Saturday, March 5, 2011

Beethoven for spring break

You've all been patiently reading my thoughts on various political issues. Just to show that this is a multi-purpose blog, I've created my first YouTube video and have embedded it here. This is a Beethoven sonata that I'm particularly fond of, and I hope to perform it in a few months on a joint recital with my son Jeremy, who will also play the piano and sing. We'll be raising money to help fund his trip to the UK this summer as a People to People Student Ambassador.

In the meantime, though, I just like this music, and I thought some of you might enjoy it as well. If you're curious, the passage from about 3:14 to 3:28 is the one I described recently on Facebook as "one of the strangest passages of tonal music ever written."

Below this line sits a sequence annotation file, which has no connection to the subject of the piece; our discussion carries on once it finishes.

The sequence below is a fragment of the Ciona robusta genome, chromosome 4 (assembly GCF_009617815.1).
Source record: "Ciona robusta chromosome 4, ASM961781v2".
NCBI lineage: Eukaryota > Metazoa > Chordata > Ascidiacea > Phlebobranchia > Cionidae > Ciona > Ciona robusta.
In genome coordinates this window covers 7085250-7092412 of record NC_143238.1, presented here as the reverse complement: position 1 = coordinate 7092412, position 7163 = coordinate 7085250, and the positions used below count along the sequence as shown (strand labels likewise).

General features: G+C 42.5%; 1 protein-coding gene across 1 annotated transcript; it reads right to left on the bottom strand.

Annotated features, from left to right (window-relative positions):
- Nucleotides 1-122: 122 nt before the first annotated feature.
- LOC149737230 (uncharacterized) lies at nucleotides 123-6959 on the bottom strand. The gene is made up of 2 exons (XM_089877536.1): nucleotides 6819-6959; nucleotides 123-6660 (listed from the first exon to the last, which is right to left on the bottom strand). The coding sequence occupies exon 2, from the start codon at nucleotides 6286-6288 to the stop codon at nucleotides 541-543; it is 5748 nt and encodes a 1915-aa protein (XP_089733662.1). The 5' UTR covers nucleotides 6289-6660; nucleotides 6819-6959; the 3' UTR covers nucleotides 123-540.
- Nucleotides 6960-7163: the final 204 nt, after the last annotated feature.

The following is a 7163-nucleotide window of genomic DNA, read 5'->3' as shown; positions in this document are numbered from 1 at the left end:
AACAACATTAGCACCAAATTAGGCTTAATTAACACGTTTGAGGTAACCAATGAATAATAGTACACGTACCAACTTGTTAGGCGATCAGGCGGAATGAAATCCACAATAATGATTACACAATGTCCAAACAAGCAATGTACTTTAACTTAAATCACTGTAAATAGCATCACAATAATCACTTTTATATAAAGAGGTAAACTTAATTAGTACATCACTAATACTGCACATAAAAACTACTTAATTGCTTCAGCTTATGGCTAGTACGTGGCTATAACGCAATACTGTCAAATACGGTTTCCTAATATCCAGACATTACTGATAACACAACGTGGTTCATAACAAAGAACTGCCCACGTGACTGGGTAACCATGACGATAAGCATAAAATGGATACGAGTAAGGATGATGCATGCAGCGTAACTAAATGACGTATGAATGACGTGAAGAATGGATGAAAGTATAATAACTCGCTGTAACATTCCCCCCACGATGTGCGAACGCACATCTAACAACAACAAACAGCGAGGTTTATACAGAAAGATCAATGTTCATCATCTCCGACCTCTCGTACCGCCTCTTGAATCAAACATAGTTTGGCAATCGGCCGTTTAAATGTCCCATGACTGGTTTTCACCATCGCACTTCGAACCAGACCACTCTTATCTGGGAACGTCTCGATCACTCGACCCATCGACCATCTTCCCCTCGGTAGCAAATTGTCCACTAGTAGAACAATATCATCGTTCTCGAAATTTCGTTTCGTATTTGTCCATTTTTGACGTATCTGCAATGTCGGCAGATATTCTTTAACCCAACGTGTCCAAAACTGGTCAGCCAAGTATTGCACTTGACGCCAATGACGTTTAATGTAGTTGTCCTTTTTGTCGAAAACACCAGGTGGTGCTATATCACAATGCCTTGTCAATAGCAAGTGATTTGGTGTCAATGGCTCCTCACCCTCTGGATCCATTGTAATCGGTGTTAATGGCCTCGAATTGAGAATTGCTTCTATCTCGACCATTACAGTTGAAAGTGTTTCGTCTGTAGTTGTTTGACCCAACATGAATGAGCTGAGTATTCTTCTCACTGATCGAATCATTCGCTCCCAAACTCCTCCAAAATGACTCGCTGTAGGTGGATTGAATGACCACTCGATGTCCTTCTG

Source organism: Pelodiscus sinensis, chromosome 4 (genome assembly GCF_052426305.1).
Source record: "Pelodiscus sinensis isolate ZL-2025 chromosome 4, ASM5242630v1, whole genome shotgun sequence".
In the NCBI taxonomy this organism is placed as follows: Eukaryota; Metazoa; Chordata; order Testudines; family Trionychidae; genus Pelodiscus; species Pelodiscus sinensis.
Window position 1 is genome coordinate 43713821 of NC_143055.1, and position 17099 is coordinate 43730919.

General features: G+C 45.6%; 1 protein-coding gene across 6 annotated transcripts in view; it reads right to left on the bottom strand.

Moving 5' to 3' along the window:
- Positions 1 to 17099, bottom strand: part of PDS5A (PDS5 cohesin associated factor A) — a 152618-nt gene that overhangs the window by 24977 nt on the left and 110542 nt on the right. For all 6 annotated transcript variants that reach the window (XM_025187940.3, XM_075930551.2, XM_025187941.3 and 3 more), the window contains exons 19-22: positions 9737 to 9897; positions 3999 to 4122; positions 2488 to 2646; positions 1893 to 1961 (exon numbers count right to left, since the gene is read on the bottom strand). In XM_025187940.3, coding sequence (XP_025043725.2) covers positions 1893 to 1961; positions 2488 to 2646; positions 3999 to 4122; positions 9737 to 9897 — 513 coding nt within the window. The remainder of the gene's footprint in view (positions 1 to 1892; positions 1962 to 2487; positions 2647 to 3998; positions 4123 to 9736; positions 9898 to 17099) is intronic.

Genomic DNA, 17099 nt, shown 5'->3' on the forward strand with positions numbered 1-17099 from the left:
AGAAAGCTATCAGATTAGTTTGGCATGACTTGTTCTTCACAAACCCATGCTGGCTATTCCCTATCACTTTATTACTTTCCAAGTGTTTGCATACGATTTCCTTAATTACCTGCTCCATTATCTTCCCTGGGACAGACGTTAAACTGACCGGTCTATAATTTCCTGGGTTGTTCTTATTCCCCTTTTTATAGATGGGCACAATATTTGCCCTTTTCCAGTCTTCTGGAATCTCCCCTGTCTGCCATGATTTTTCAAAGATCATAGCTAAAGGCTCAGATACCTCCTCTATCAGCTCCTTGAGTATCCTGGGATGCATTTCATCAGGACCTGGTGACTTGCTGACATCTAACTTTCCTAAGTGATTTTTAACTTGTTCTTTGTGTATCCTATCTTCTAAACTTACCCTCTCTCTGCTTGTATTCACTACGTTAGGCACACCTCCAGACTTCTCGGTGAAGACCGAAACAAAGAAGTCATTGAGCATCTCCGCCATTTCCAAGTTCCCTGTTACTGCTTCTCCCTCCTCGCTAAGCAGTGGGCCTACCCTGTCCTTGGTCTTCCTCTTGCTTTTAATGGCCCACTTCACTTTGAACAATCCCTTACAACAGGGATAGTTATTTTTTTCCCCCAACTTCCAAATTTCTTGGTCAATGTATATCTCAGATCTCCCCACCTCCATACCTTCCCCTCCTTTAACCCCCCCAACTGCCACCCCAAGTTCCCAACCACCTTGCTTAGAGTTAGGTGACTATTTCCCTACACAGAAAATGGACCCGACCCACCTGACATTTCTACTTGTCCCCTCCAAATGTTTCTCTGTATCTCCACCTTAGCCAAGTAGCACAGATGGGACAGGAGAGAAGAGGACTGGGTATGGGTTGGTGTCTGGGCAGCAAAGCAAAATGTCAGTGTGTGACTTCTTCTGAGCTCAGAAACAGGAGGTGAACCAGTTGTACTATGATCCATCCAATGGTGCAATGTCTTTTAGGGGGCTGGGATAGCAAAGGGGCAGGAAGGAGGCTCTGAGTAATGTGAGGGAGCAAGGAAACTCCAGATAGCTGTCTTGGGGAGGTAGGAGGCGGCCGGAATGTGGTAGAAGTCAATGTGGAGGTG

Enjoy, and happy spring break!


  1. I just realized this doesn't show up on the embed (if that's a noun): This is the first movement of the Sonata no. 27 in E minor, Op. 90. Beethoven marked it "Mit Lebhaftigkeit und durchaus mit Empfindung und Ausdruck." (With liveliness, and with emotion and expression throughout.)

  2. So is there a documented case of Beethoven (or any composer, for that matter) marking a work as "with lethargy, passive and without expression throughout?

  3. Probably not, but the linguistic formulation is interesting. "Empfindung" literally means "receptivity," and "Ausdruck" means "pressing outward." Beethoven is telling you both to cultivate awareness and to channel it back into your playing. The fact that he called for "Lebhaftigkeit" rather than just telling you to be "lebhaft" also suggests a degree of conscious application that most tempo markings don't convey. Or maybe I'm over-interpreting.